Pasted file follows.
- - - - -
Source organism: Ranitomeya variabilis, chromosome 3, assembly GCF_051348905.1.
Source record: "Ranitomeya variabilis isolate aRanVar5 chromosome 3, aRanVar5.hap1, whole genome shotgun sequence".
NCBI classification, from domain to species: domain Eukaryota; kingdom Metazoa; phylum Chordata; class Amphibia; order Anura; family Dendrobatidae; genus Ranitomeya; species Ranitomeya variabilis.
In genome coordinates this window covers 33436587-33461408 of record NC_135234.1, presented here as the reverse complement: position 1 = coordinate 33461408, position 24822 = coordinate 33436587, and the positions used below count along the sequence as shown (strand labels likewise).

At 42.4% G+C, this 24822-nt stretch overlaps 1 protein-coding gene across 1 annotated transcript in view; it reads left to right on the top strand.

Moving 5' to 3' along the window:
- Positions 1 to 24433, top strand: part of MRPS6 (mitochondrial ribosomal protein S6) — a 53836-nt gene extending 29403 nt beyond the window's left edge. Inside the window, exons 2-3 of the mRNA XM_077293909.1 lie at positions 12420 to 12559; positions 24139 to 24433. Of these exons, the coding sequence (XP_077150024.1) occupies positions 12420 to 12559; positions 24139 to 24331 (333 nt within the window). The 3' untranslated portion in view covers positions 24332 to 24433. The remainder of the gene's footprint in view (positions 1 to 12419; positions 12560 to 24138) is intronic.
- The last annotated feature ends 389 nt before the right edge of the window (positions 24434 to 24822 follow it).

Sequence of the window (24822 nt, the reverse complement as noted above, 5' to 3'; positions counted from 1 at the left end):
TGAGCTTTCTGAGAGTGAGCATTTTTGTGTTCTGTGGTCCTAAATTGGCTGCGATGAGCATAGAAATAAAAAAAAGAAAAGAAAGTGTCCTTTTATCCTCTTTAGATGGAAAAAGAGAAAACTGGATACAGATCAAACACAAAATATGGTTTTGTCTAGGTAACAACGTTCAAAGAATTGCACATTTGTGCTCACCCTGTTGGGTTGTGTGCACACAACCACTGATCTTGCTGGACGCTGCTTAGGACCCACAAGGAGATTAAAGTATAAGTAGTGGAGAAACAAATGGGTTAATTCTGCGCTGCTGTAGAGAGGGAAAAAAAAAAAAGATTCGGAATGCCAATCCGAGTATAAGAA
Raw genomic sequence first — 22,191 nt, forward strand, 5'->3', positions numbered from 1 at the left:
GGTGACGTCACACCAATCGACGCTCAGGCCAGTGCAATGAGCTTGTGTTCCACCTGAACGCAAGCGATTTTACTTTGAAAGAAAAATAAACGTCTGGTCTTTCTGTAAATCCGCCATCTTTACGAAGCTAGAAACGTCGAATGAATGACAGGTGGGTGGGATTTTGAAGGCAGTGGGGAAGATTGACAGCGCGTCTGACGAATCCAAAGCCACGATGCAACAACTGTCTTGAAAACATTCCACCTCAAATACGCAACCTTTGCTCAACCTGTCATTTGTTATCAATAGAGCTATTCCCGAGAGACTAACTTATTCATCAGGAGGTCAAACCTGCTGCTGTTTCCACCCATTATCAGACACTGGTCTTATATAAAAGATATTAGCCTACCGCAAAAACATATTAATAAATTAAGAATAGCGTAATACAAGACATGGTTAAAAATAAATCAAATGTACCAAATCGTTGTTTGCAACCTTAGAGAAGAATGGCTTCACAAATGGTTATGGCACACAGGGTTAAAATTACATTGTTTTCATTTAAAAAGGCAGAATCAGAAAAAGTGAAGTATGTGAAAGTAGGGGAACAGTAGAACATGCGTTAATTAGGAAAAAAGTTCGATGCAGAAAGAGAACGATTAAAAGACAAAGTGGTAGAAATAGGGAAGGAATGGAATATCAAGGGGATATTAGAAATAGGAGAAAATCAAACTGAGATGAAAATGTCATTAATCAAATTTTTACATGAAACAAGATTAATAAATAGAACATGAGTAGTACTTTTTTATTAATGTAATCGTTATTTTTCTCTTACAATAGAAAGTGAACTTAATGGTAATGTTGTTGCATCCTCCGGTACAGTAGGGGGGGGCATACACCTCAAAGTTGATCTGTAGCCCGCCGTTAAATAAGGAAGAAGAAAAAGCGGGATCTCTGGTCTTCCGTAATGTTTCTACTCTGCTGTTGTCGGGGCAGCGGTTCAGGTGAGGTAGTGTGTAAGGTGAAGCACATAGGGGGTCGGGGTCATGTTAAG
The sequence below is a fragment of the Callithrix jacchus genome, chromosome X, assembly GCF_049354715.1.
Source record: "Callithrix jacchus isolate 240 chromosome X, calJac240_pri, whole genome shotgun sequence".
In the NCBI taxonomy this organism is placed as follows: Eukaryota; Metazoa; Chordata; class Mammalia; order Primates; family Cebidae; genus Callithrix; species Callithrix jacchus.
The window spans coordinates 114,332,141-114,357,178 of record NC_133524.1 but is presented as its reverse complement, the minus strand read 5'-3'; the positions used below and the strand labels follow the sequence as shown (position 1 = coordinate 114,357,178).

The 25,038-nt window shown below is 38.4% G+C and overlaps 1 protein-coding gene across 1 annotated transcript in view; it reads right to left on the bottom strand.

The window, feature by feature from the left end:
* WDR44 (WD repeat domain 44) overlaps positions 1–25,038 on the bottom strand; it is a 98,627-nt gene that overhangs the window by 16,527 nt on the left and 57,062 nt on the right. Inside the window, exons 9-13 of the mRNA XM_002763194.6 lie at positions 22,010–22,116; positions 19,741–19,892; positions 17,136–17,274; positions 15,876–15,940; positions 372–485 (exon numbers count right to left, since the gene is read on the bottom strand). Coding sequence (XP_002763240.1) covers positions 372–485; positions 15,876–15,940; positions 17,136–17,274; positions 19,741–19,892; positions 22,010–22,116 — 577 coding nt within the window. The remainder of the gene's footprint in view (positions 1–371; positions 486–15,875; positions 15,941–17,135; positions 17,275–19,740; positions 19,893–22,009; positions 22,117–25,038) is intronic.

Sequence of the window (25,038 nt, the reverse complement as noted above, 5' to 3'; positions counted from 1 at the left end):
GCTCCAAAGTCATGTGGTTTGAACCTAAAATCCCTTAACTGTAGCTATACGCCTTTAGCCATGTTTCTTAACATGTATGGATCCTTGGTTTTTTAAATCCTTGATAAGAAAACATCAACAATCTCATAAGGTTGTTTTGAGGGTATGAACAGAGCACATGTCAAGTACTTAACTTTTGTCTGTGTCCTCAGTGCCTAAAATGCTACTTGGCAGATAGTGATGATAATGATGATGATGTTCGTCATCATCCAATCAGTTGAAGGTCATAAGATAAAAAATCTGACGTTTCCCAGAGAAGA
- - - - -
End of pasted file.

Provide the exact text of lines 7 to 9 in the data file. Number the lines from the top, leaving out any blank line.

- Positions 1 to 24433, top strand: part of MRPS6 (mitochondrial ribosomal protein S6) — a 53836-nt gene extending 29403 nt beyond the window's left edge. Inside the window, exons 2-3 of the mRNA XM_077293909.1 lie at positions 12420 to 12559; positions 24139 to 24433. Of these exons, the coding sequence (XP_077150024.1) occupies positions 12420 to 12559; positions 24139 to 24331 (333 nt within the window). The 3' untranslated portion in view covers positions 24332 to 24433. The remainder of the gene's footprint in view (positions 1 to 12419; positions 12560 to 24138) is intronic.
- The last annotated feature ends 389 nt before the right edge of the window (positions 24434 to 24822 follow it).

Sequence of the window (24822 nt, the reverse complement as noted above, 5' to 3'; positions counted from 1 at the left end):